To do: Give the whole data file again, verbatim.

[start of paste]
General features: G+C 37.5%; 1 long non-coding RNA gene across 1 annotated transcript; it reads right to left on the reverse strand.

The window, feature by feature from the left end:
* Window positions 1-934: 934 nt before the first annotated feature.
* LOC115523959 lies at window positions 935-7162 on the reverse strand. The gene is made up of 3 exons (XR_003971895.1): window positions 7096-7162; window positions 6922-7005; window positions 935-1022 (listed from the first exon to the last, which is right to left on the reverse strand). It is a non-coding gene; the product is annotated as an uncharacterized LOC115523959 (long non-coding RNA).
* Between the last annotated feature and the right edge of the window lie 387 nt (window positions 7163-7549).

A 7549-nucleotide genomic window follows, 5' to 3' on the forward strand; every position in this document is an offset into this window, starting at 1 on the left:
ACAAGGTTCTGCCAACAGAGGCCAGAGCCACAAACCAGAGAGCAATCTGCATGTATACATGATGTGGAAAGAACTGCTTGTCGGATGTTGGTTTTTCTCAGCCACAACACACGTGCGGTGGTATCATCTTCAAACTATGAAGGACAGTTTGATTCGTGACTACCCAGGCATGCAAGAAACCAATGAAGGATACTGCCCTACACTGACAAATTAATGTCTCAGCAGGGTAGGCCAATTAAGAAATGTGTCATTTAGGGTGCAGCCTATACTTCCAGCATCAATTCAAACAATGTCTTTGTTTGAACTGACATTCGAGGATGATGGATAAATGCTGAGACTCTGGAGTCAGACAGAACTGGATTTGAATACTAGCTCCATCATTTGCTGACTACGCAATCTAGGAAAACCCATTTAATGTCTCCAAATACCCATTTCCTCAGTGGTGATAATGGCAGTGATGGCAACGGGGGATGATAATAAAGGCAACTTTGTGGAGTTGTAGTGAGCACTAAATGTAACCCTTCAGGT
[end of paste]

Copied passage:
General features: G+C 37.5%; 1 long non-coding RNA gene across 1 annotated transcript; it reads right to left on the reverse strand.

The window, feature by feature from the left end:
* Window positions 1-934: 934 nt before the first annotated feature.
* LOC115523959 lies at window positions 935-7162 on the reverse strand. The gene is made up of 3 exons (XR_003971895.1): window positions 7096-7162; window positions 6922-7005; window positions 935-1022 (listed from the first exon to the last, which is right to left on the reverse strand). It is a non-coding gene; the product is annotated as an uncharacterized LOC115523959 (long non-coding RNA).
* Between the last annotated feature and the right edge of the window lie 387 nt (window positions 7163-7549).

A 7549-nucleotide genomic window follows, 5' to 3' on the forward strand; every position in this document is an offset into this window, starting at 1 on the left:
ACAAGGTTCTGCCAACAGAGGCCAGAGCCACAAACCAGAGAGCAATCTGCATGTATACATGATGTGGAAAGAACTGCTTGTCGGATGTTGGTTTTTCTCAGCCACAACACACGTGCGGTGGTATCATCTTCAAACTATGAAGGACAGTTTGATTCGTGACTACCCAGGCATGCAAGAAACCAATGAAGGATACTGCCCTACACTGACAAATTAATGTCTCAGCAGGGTAGGCCAATTAAGAAATGTGTCATTTAGGGTGCAGCCTATACTTCCAGCATCAATTCAAACAATGTCTTTGTTTGAACTGACATTCGAGGATGATGGATAAATGCTGAGACTCTGGAGTCAGACAGAACTGGATTTGAATACTAGCTCCATCATTTGCTGACTACGCAATCTAGGAAAACCCATTTAATGTCTCCAAATACCCATTTCCTCAGTGGTGATAATGGCAGTGATGGCAACGGGGGATGATAATAAAGGCAACTTTGTGGAGTTGTAGTGAGCACTAAATGTAACCCTTCAGGT